Nothing says Christmas like sausage and smoked meat---well, in my household at least. And even though I'm going home for the holidays, my mom sent me a care package earlier this month of traditional Hungarian specialties to last me through December (and with my appetite, they won't last much longer than that). Among my favorites is the smoked pork tenderloin called karaj, which is so lean and just slightly salty that I eat it on its own as a finger food. The gyulai sausage is a dry, mildly smoked sausage that gets it's hint of spice from the paprika that's combined with the chopped meat. It's a great addition to a cheese plate over the holidays or any time of the year. To cut the savory flavor of the meats, Hungarians often serve a mix of barrel-pickled vegetables called csalamade as a side, which usually consists of thinly sliced or julienned cabbage and red, green, and yellow bell peppers. Turn to a sweet, festive finish with a chestnut or gesztenye purée--mix it with some heavy cream, sugar, and rum, then sprinkle with cinnamon and you'll have a quick and unique dessert ready to go.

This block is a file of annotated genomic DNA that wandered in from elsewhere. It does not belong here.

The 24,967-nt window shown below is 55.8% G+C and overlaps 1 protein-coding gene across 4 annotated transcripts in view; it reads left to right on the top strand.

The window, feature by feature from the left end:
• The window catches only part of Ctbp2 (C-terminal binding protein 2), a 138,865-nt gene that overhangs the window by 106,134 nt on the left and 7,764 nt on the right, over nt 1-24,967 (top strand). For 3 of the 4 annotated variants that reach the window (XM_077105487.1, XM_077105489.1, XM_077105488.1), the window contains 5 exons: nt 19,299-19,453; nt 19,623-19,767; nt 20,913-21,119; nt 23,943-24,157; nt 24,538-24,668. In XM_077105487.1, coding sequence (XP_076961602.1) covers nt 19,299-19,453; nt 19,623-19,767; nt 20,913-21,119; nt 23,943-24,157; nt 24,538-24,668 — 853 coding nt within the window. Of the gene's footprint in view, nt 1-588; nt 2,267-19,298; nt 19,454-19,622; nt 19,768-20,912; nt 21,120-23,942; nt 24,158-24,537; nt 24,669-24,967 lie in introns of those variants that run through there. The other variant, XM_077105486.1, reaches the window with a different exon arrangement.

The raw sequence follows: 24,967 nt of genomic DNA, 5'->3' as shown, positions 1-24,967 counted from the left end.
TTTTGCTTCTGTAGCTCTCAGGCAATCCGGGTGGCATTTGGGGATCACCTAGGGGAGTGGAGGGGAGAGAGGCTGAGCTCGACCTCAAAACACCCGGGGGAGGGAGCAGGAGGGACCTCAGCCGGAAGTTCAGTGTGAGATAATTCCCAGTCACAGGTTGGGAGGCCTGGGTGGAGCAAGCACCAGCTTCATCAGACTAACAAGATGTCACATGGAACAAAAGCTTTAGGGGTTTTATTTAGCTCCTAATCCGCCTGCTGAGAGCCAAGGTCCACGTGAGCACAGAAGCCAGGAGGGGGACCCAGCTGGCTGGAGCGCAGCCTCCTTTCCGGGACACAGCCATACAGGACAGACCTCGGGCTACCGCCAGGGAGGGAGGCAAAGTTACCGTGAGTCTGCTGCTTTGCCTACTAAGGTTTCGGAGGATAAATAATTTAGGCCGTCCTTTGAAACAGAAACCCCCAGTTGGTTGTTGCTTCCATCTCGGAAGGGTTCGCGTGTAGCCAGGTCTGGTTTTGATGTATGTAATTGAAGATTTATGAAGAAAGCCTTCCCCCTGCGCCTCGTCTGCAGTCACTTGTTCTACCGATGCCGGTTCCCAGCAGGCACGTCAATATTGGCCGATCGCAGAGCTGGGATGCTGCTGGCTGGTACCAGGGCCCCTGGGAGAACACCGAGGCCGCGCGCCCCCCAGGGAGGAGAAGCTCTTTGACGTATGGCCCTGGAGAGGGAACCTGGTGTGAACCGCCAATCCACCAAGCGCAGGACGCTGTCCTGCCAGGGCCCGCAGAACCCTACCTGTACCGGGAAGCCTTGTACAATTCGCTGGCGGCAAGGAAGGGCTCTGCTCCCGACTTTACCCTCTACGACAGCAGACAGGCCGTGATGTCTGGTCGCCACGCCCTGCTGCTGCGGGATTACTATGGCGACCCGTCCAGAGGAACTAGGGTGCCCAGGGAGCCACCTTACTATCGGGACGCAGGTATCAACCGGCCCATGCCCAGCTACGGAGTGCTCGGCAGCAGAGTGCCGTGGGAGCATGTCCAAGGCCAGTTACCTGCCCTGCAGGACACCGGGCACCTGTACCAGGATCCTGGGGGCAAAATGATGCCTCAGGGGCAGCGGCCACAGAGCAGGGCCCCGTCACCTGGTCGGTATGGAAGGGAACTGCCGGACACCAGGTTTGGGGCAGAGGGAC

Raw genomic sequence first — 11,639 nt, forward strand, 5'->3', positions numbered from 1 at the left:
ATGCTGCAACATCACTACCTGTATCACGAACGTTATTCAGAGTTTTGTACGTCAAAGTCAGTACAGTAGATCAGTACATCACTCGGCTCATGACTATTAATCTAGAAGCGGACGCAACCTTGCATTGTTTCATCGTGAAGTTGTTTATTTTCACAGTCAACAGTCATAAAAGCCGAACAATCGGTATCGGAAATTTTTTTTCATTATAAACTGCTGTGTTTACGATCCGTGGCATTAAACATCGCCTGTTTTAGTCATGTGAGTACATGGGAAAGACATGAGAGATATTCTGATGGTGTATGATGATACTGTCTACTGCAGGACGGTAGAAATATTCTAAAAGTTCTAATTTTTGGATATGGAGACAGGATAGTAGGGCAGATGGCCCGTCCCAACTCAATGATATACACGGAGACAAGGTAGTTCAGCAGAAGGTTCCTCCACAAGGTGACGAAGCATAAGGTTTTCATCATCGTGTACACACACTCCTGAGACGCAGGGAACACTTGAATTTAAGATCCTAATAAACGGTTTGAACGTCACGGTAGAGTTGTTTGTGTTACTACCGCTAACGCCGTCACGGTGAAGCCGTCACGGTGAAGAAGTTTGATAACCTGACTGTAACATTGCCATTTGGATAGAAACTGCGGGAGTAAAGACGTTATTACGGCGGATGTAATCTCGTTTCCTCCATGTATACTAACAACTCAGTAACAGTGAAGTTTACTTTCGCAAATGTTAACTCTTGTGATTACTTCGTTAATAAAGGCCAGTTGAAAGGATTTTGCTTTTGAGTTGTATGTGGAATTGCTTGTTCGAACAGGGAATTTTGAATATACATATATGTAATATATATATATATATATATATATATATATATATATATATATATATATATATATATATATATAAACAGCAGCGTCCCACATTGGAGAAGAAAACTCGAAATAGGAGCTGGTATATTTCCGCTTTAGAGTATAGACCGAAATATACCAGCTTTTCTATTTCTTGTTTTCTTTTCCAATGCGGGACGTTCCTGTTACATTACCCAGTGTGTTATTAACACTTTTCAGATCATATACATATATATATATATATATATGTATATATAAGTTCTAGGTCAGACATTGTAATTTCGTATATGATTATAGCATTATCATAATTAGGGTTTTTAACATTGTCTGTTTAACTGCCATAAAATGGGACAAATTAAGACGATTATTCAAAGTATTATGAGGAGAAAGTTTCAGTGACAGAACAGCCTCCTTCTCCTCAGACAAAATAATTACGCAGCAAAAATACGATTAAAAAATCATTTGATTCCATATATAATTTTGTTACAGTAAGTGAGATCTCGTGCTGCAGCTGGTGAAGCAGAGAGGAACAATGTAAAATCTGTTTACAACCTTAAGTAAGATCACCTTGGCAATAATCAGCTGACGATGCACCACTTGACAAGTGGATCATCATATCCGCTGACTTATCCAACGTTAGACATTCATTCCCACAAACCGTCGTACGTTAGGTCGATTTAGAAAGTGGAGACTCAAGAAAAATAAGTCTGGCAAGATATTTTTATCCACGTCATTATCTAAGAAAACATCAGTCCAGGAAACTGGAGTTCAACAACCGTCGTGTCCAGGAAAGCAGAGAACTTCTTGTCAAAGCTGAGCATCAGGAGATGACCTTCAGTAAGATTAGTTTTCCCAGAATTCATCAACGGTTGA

Lastly, a true Hungarian Christmastime tradition is szaloncukor, or "parlour candy"--they're chocolate-covered fondant, jam, or marzipan candies wrapped in shiny foil that are then hung on the Christmas tree for decoration, but mine usually don't make it that far! These items and other eastern-European delicacies are available at bende.com.
Sometimes it's nice to bring a little international flair home for the holidays. Have you gotten any treats from far and wide?